The censure motion that was submitted cited the violations of all 10 core principles of the Republican Party, and this information, all written within “whereas” clauses, was the documented basis for the indictment.

By arbitrarily limiting the length of all resolutions to a single page, it is limiting the documentation that can be provided to indict a public official under Rule 44, thereby weakening the justification for the censure and making its defeat more likely.

Given that the special committee would emasculate the motion as written, it was decided by the sponsoring precinct chairs to use parliamentary rules to amend the agenda to include consideration of the motion.  When Stovall called for approval of the agenda, a motion was made and seconded to amend the agenda.  Stovall indicated that such a motion was out of order and he would not recognize such a motion.  But it was not out of order.  It is self-apparent that, in asking the body to “approve” the agenda, it can also “disapprove” the agenda and amend the agenda.  Multiple voting members stood up to be recognized to amend the agenda and to make points of order, and all were dismissed, ignored, or ruled out of order.

Finally, Mark Dorazio, State Republican Executive Committee member from Senate District 25, after three successive voting members stood to make points of order and were ignored by the chair, stood to ask the entire body “were the points of order well taken?”  According to Robert’s Rules, when three points of order are ignored by the chair, the body can bypass the Chairman and someone can pose the question to the entire body if the point of order is “well taken.”  When this question was posed to the voting members, an ear-shattering roar of the 86+ approving members erupted.  Under Roberts Rules, this then empowers that person to ask for a vote of the members on the original motion to amend the agenda to include consideration of the Censure motion, and it too was uproariously approved.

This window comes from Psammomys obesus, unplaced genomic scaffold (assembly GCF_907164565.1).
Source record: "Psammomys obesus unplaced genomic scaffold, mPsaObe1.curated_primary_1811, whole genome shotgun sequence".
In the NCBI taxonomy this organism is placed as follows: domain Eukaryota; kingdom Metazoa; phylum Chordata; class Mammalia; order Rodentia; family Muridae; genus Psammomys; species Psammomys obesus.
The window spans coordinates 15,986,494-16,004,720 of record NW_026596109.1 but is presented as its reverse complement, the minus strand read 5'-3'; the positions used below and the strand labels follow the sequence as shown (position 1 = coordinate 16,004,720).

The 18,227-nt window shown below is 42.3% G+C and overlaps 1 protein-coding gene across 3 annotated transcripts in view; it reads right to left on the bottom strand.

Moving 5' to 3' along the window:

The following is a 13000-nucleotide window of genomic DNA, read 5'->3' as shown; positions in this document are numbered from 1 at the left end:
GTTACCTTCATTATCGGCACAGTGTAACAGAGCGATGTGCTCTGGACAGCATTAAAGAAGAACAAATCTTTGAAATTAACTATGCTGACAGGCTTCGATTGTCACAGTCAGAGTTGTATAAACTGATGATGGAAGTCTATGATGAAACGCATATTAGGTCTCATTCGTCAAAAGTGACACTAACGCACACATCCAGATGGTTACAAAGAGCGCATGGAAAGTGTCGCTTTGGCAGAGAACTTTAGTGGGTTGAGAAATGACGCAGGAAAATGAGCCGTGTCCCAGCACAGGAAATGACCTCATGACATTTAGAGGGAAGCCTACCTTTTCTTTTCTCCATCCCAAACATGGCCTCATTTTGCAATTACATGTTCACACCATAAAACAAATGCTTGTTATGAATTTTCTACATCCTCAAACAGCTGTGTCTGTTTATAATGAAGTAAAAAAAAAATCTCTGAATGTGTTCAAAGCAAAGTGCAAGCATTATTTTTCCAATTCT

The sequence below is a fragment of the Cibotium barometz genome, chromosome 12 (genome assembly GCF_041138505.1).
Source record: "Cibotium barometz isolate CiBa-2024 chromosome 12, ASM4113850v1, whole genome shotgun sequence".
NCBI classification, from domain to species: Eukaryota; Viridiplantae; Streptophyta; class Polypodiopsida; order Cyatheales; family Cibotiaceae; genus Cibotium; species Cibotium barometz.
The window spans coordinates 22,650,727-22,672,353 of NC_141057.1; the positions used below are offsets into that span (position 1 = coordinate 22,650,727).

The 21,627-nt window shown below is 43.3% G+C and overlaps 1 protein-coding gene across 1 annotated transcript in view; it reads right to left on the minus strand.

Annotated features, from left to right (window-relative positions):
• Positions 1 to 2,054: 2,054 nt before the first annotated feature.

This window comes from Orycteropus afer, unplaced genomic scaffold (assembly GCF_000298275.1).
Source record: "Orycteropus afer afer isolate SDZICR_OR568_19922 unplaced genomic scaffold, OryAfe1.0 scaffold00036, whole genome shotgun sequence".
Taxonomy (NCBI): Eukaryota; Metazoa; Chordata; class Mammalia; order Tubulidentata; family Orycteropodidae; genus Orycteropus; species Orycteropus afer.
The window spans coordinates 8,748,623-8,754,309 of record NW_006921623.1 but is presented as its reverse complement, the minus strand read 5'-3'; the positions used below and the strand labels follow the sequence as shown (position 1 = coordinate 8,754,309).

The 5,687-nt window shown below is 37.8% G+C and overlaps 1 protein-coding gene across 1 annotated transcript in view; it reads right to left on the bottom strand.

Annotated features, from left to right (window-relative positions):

In response, Stovall ignored the vote, asked for approval of the agenda, ignored the voice vote of disapproval, and unilaterally declared the agenda approved.  Motions to ask for a recorded or division vote were also ignored.

Frustrations increased as Stovall ignored more and more motions, points of order, requests for information, and parliamentary inquiries.  At this point, he threatened the audience with removal by the Sergeant at Arms if anyone spoke out without listing their name and precinct number.  As people attempted to be recognized, they would list their name and precinct number in the first instance, but after being ignored by the Chairman repeatedly, would simply repeat the purpose of their seeking recognition, making them subject to removal.  Stovall actually instructed the Sergeant at Arms to physically remove Patty Gibbons from the floor.  As the Sergeant approached, the crowd bellowed its disapproval and would have prevented Gibbons removal had he followed instructions.

A last attempt – a motion put forth by Mike O’Donnell to amend the agenda to add the Rule 44 resolution for discussion and vote – was ruled out of order once again followed by the county chairman’s  brother rising to move to adjourn the meeting which Robert Stovall quickly did without the consent of the body.  Watch  video clip

Jeff Judson is a Senior Fellow with the Heartland Institute.  The views expressed are his own and not that of the Heartland Institute. He is a member of the Republican Party of Bexar County Executive Committee.